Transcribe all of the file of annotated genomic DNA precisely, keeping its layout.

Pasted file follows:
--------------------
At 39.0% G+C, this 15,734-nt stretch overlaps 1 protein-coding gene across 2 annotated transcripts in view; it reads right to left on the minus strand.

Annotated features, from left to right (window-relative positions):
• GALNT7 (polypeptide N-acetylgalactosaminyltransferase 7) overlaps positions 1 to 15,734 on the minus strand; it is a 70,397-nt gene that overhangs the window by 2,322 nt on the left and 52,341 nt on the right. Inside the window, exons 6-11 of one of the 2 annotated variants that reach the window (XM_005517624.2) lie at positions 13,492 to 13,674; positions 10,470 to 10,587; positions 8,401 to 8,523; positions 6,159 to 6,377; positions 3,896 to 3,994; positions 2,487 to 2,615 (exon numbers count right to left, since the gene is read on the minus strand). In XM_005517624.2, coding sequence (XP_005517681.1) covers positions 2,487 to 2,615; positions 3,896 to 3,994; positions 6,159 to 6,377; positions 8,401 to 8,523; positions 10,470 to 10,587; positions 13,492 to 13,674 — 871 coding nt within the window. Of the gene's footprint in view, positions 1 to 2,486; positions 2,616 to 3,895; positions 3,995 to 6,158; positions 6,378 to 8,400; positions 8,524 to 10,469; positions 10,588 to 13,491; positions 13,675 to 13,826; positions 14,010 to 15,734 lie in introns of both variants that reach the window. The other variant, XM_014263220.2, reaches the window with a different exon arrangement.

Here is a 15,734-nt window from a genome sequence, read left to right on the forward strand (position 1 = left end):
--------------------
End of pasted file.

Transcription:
At 39.0% G+C, this 15,734-nt stretch overlaps 1 protein-coding gene across 2 annotated transcripts in view; it reads right to left on the minus strand.

Annotated features, from left to right (window-relative positions):
• GALNT7 (polypeptide N-acetylgalactosaminyltransferase 7) overlaps positions 1 to 15,734 on the minus strand; it is a 70,397-nt gene that overhangs the window by 2,322 nt on the left and 52,341 nt on the right. Inside the window, exons 6-11 of one of the 2 annotated variants that reach the window (XM_005517624.2) lie at positions 13,492 to 13,674; positions 10,470 to 10,587; positions 8,401 to 8,523; positions 6,159 to 6,377; positions 3,896 to 3,994; positions 2,487 to 2,615 (exon numbers count right to left, since the gene is read on the minus strand). In XM_005517624.2, coding sequence (XP_005517681.1) covers positions 2,487 to 2,615; positions 3,896 to 3,994; positions 6,159 to 6,377; positions 8,401 to 8,523; positions 10,470 to 10,587; positions 13,492 to 13,674 — 871 coding nt within the window. Of the gene's footprint in view, positions 1 to 2,486; positions 2,616 to 3,895; positions 3,995 to 6,158; positions 6,378 to 8,400; positions 8,524 to 10,469; positions 10,588 to 13,491; positions 13,675 to 13,826; positions 14,010 to 15,734 lie in introns of both variants that reach the window. The other variant, XM_014263220.2, reaches the window with a different exon arrangement.

Here is a 15,734-nt window from a genome sequence, read left to right on the forward strand (position 1 = left end):